ProNet 6 is my internet marketing blog. At lease that is what it is supposed to be. So what is happening over there? Let’s hope it is a renewal and refocus. In recent articles here at BRBlog, I have been giving updates on some other sites and platforms I write on. You can read about those here:
The post: Genealogy Grows, about the activities at my genealogy and family history site called: My Other Blog . . . and . . .
The post: Over at HubPages, about the Hubs I am writing at BRBlog – HubPages
So while I am at it, I might as well provide an update on the activities at ProNet 6. The site was started with a bang in summer of 2011. The purpose was to have a blog that focused on learning about internet marketing and making money online. At one time, that had been one of the areas of interest here at BRBlog but I found it to be too narrow of a topic for a newbie. I needed to find things I was interested in writing about and learn a lot more about blogging before I took the plunge into some form of e-commerce. Frankly, I found the whole thing just to hard and to confusion. So, over time, BRBlog changed into a sort of free-for-all; with topics on family life, genealogy, architecture and other things. That felt right so I continued to veer away from the internet marketing discussion.
Last year I opened an account at HubPages and started writing articles. As usual, I don’t think I had a plan or strategy, just dived in. I did have a theme, though. I thought I would write humours story’s (or Hubs as they call them). I wrote one which I thought was pretty good and got some feedback and then followed-up with another but I soon realized that I was running out of ideas. Add to that the notion that maybe I don’t really want to write humorous stories all of the time. So, after a couple of months, I stopped writing and my HubPages fell dormant.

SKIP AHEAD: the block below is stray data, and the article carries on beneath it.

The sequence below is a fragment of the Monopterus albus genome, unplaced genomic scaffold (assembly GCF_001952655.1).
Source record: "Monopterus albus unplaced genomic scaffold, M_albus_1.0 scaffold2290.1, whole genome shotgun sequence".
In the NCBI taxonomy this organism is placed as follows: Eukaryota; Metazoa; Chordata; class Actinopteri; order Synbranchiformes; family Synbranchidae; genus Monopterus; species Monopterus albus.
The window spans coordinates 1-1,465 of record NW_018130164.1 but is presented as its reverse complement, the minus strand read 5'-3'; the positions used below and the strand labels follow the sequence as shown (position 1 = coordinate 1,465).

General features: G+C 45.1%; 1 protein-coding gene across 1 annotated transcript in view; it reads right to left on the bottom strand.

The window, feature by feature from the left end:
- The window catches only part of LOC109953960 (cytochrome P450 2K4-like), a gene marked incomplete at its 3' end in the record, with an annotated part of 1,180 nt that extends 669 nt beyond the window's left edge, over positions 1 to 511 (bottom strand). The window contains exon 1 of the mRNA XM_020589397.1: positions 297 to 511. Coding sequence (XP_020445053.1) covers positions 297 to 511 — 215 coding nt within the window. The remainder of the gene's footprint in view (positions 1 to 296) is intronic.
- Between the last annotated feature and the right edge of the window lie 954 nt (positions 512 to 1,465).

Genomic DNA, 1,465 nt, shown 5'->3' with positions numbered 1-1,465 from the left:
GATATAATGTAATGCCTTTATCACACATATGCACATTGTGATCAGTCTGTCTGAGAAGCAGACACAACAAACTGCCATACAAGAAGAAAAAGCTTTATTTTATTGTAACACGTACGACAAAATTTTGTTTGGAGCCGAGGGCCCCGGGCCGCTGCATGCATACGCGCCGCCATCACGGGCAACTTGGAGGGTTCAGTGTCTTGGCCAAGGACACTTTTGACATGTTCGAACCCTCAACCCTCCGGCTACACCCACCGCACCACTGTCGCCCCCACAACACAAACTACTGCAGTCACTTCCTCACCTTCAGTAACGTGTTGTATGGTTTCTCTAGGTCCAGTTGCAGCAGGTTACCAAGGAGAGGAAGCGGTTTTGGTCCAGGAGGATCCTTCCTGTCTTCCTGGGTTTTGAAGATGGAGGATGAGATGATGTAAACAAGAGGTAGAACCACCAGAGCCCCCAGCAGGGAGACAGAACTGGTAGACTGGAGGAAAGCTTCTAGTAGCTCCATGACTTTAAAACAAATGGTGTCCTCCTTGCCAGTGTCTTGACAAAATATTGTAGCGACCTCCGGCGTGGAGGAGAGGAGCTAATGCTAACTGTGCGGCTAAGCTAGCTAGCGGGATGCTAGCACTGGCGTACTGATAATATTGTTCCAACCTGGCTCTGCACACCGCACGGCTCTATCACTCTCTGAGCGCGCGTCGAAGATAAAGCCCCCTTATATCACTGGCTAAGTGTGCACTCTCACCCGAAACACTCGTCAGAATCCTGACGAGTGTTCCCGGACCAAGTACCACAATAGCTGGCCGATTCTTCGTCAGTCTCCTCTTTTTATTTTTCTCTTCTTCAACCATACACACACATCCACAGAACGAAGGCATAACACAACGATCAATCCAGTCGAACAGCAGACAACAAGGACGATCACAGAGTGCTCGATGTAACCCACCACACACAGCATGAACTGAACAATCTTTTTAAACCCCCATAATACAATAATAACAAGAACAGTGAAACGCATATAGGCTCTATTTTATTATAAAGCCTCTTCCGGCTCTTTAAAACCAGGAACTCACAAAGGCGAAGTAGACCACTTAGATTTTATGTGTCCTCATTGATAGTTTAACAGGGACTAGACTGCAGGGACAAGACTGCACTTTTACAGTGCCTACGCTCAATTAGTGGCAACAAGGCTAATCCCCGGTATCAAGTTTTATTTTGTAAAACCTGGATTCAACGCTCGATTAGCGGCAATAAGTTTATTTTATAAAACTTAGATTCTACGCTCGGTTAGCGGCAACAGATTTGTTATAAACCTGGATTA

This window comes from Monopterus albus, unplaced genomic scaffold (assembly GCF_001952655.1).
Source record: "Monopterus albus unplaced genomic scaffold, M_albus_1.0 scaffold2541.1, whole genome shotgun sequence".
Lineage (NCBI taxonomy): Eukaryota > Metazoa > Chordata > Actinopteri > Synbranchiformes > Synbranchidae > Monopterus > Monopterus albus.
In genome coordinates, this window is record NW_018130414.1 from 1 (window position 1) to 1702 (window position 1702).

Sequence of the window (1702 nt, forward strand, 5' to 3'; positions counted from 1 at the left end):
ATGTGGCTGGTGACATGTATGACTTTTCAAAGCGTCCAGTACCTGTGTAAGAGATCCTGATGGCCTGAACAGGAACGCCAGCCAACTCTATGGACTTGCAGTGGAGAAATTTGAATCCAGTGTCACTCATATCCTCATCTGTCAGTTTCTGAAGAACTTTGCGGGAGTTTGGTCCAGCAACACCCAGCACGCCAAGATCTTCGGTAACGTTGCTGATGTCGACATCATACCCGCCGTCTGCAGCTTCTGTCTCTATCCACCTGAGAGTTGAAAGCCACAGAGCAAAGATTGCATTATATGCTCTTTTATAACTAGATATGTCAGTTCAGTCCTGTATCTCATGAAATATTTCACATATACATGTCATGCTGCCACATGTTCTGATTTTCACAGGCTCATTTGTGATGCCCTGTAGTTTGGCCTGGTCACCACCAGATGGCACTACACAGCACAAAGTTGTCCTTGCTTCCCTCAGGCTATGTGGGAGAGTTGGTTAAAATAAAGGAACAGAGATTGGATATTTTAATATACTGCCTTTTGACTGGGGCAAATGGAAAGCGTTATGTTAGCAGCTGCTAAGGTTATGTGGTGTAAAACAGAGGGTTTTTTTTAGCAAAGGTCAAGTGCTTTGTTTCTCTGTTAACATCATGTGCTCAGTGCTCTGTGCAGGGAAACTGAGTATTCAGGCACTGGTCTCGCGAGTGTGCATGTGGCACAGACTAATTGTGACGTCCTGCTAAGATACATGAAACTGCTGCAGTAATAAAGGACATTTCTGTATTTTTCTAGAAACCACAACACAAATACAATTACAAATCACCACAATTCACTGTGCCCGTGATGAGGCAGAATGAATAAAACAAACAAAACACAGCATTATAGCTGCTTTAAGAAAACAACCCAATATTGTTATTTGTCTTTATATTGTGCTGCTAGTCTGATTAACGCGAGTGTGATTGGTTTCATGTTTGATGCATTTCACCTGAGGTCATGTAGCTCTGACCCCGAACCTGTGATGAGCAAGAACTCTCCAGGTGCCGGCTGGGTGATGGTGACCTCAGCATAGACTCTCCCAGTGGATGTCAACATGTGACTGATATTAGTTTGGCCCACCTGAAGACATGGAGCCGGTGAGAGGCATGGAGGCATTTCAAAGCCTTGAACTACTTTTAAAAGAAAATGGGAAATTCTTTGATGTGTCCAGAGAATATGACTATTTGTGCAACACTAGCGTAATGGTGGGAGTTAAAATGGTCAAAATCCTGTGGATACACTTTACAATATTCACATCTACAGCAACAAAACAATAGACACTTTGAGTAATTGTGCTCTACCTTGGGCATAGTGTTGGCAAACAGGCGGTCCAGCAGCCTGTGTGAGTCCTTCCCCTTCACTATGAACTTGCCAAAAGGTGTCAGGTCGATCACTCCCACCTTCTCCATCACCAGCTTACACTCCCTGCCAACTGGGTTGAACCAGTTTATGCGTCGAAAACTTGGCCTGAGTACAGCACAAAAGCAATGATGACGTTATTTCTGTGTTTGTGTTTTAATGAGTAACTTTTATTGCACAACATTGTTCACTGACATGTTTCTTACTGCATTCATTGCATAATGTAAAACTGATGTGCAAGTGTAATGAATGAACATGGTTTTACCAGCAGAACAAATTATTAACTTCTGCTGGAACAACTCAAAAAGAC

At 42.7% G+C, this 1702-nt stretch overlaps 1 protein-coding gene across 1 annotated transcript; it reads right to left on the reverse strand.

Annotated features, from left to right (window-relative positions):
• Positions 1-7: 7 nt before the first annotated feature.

My first hub from June of 2011: Holy Crap My Blog Stinks was kind of funny but not a smash hit . . . but then what?
I am a smart guy, but a lot of times it takes a while for me to grasp the potential of a situation and act upon it. I think that was the problem with my HubPages – I needed to stop and let the thing simmer for a while. Now, just maybe, a lightbulb in my brain may have been turned on. It dawned on me that I should be using HubPages to reach their captive audience and point back to my other websites. Maybe I can get more of an audience there and drive traffic in both directions.